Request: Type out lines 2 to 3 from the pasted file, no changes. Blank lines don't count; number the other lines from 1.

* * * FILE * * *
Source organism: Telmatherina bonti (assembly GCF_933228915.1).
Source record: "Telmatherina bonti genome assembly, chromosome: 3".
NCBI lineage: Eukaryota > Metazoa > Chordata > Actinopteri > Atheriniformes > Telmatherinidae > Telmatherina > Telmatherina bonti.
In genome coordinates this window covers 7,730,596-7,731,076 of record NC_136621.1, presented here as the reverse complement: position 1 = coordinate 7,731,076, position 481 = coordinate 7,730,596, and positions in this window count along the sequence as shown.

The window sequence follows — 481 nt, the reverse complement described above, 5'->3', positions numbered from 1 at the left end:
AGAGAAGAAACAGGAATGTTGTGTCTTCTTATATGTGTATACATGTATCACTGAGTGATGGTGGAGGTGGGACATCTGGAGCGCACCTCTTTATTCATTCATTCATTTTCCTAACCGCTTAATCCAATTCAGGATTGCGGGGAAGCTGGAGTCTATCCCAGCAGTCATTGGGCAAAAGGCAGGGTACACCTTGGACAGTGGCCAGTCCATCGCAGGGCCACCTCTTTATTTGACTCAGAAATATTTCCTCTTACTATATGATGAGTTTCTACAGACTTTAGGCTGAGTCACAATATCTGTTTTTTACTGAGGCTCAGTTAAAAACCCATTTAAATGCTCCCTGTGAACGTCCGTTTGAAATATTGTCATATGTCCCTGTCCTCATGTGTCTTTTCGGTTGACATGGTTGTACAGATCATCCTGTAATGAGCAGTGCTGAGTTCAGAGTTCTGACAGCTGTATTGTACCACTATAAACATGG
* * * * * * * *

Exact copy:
Source record: "Telmatherina bonti genome assembly, chromosome: 3".
NCBI lineage: Eukaryota > Metazoa > Chordata > Actinopteri > Atheriniformes > Telmatherinidae > Telmatherina > Telmatherina bonti.